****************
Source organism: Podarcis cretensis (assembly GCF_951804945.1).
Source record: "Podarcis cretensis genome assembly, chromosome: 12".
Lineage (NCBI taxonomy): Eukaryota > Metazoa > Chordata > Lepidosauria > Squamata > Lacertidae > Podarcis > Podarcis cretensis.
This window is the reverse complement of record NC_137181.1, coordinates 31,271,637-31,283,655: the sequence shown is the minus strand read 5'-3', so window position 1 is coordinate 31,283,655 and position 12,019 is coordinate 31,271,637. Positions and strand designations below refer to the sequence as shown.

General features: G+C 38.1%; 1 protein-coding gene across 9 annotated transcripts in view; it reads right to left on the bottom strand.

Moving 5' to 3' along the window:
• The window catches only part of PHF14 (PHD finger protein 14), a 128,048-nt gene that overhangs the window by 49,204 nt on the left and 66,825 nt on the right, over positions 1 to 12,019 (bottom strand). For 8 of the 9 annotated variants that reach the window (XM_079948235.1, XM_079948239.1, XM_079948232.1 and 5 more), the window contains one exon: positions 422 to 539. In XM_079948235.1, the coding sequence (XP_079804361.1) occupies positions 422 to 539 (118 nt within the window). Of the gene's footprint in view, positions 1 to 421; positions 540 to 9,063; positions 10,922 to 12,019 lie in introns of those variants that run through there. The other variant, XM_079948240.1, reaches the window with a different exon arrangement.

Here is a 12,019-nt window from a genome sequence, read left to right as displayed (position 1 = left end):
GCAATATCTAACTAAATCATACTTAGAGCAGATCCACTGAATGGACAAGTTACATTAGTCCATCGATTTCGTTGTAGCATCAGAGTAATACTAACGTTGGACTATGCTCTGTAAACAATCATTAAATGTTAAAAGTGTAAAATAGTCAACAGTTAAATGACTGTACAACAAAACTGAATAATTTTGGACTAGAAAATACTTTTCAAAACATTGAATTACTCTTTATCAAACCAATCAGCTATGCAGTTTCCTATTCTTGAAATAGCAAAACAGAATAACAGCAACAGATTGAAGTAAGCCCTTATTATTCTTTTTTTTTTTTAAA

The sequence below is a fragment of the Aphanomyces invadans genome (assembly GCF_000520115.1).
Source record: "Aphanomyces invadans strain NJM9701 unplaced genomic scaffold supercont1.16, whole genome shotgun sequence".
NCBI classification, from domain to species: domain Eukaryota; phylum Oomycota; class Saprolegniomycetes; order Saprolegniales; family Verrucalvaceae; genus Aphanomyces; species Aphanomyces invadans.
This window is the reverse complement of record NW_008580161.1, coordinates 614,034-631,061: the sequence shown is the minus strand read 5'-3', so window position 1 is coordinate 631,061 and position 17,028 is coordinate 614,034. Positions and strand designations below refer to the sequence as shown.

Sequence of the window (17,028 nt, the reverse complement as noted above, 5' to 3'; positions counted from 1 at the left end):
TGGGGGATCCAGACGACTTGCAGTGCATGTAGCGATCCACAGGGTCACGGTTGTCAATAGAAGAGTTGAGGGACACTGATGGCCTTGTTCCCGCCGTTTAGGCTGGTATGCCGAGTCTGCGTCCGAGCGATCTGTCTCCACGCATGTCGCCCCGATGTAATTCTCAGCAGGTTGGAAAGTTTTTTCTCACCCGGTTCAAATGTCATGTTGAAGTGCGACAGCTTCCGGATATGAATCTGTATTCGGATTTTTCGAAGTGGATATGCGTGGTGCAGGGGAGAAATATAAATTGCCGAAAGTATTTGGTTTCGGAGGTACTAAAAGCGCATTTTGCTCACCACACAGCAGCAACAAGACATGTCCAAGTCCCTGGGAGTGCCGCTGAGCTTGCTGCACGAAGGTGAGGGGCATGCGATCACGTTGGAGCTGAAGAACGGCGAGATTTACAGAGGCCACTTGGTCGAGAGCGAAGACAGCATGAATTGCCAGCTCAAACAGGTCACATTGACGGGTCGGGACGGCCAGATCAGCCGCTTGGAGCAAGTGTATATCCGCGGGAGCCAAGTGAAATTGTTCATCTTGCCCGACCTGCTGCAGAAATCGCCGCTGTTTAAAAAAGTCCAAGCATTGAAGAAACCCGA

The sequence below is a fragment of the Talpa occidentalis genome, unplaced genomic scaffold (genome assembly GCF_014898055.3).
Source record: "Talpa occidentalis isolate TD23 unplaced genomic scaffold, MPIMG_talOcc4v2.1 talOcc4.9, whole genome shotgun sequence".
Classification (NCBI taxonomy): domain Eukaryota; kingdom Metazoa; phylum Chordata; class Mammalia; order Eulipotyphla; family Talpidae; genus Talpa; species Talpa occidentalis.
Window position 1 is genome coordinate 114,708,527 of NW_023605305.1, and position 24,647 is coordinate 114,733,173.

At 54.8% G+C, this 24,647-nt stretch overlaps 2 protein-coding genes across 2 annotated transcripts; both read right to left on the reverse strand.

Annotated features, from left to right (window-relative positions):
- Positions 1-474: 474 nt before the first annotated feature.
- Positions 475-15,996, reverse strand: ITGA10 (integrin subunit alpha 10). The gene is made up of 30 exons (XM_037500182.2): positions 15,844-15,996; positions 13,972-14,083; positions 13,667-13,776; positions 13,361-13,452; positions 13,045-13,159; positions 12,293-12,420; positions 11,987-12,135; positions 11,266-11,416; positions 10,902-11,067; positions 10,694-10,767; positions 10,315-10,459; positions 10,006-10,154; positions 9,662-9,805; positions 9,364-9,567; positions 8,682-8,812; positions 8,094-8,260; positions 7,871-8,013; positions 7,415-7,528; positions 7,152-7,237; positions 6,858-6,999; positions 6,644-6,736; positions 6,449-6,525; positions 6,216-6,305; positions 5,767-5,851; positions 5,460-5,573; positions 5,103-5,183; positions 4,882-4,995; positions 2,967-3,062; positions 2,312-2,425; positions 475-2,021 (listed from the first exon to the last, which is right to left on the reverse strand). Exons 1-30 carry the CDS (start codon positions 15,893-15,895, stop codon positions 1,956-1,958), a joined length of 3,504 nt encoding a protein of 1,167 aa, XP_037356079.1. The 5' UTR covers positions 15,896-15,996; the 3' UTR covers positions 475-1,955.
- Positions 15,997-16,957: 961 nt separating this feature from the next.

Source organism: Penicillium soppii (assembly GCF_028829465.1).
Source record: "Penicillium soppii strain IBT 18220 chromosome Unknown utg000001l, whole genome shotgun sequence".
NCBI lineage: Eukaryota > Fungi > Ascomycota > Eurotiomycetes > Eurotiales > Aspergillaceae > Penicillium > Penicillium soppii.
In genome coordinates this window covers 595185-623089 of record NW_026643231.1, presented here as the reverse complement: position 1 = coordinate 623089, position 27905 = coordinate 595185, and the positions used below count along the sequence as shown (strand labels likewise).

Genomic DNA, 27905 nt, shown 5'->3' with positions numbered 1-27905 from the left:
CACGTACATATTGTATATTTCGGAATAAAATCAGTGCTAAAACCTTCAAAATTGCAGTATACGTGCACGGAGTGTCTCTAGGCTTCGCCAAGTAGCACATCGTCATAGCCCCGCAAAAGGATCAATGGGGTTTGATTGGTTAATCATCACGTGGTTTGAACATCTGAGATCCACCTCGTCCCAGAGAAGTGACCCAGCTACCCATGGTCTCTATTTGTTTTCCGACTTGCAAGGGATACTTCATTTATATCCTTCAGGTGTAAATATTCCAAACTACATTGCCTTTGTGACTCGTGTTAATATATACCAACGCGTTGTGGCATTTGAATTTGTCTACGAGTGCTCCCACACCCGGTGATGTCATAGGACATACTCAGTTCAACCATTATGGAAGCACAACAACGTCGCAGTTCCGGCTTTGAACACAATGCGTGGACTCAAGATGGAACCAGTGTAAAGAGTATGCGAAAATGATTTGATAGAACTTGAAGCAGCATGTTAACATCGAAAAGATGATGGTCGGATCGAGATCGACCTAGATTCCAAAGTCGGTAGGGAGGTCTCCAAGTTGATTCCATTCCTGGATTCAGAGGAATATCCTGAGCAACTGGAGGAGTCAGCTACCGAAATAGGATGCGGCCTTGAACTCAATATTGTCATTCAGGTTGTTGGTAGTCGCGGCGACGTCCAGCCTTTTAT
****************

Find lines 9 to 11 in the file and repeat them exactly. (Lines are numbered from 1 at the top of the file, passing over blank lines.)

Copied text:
GCAATATCTAACTAAATCATACTTAGAGCAGATCCACTGAATGGACAAGTTACATTAGTCCATCGATTTCGTTGTAGCATCAGAGTAATACTAACGTTGGACTATGCTCTGTAAACAATCATTAAATGTTAAAAGTGTAAAATAGTCAACAGTTAAATGACTGTACAACAAAACTGAATAATTTTGGACTAGAAAATACTTTTCAAAACATTGAATTACTCTTTATCAAACCAATCAGCTATGCAGTTTCCTATTCTTGAAATAGCAAAACAGAATAACAGCAACAGATTGAAGTAAGCCCTTATTATTCTTTTTTTTTTTTAAA

The sequence below is a fragment of the Aphanomyces invadans genome (assembly GCF_000520115.1).
Source record: "Aphanomyces invadans strain NJM9701 unplaced genomic scaffold supercont1.16, whole genome shotgun sequence".